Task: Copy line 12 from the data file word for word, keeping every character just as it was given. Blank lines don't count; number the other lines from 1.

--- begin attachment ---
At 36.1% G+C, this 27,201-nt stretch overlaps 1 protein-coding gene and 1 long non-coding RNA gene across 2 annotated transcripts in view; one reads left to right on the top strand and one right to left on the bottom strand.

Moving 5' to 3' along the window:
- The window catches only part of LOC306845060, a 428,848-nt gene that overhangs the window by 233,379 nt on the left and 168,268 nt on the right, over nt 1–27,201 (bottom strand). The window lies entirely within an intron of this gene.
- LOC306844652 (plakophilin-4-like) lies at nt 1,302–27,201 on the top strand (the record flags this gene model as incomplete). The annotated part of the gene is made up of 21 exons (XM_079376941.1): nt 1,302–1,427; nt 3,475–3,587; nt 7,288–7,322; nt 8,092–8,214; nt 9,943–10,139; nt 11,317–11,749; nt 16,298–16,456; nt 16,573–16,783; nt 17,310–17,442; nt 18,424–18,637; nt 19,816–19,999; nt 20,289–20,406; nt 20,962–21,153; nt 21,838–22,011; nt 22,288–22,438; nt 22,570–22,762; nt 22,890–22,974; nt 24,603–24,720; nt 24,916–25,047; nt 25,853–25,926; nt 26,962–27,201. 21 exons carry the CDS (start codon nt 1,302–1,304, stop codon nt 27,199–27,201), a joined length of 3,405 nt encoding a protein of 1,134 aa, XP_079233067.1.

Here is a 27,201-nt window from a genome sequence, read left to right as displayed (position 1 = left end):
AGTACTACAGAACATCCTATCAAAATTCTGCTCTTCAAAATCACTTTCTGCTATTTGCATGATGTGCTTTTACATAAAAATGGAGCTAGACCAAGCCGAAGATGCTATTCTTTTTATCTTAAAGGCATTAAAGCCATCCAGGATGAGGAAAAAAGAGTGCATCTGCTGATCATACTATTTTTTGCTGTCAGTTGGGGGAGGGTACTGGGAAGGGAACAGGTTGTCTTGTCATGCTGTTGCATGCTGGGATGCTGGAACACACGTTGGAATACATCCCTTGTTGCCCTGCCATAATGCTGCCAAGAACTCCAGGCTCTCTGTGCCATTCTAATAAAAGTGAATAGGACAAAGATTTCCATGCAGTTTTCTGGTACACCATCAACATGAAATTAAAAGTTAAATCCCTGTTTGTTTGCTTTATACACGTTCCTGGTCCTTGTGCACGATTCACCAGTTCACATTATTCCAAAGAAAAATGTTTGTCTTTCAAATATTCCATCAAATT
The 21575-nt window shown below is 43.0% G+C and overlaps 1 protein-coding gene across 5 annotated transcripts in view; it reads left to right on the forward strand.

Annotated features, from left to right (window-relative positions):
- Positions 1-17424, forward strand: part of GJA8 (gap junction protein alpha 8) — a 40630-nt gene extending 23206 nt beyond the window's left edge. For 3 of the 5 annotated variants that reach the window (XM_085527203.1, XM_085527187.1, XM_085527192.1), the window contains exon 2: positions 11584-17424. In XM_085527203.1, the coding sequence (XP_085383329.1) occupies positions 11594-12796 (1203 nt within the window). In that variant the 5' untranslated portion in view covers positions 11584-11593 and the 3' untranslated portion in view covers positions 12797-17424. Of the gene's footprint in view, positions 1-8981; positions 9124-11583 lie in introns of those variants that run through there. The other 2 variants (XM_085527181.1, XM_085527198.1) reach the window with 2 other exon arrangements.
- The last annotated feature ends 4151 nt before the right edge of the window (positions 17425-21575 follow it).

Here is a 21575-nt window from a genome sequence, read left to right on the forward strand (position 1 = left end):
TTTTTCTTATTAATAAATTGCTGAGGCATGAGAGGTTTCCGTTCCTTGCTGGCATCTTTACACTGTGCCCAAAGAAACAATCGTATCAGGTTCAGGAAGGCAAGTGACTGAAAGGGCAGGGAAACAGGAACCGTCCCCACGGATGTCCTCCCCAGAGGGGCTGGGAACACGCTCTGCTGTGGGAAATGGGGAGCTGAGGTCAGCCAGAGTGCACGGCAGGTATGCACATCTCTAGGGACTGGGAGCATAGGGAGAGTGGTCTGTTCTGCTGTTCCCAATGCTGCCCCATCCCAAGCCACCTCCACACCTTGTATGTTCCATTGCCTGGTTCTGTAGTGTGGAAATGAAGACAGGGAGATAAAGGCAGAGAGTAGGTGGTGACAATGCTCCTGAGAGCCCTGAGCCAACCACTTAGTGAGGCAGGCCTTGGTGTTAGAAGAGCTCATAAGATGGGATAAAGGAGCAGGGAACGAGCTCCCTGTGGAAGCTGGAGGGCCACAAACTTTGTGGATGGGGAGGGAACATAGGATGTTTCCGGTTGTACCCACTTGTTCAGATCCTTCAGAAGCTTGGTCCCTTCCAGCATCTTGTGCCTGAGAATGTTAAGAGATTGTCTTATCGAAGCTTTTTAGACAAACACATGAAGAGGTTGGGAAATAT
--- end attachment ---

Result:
TTTTTCTTATTAATAAATTGCTGAGGCATGAGAGGTTTCCGTTCCTTGCTGGCATCTTTACACTGTGCCCAAAGAAACAATCGTATCAGGTTCAGGAAGGCAAGTGACTGAAAGGGCAGGGAAACAGGAACCGTCCCCACGGATGTCCTCCCCAGAGGGGCTGGGAACACGCTCTGCTGTGGGAAATGGGGAGCTGAGGTCAGCCAGAGTGCACGGCAGGTATGCACATCTCTAGGGACTGGGAGCATAGGGAGAGTGGTCTGTTCTGCTGTTCCCAATGCTGCCCCATCCCAAGCCACCTCCACACCTTGTATGTTCCATTGCCTGGTTCTGTAGTGTGGAAATGAAGACAGGGAGATAAAGGCAGAGAGTAGGTGGTGACAATGCTCCTGAGAGCCCTGAGCCAACCACTTAGTGAGGCAGGCCTTGGTGTTAGAAGAGCTCATAAGATGGGATAAAGGAGCAGGGAACGAGCTCCCTGTGGAAGCTGGAGGGCCACAAACTTTGTGGATGGGGAGGGAACATAGGATGTTTCCGGTTGTACCCACTTGTTCAGATCCTTCAGAAGCTTGGTCCCTTCCAGCATCTTGTGCCTGAGAATGTTAAGAGATTGTCTTATCGAAGCTTTTTAGACAAACACATGAAGAGGTTGGGAAATAT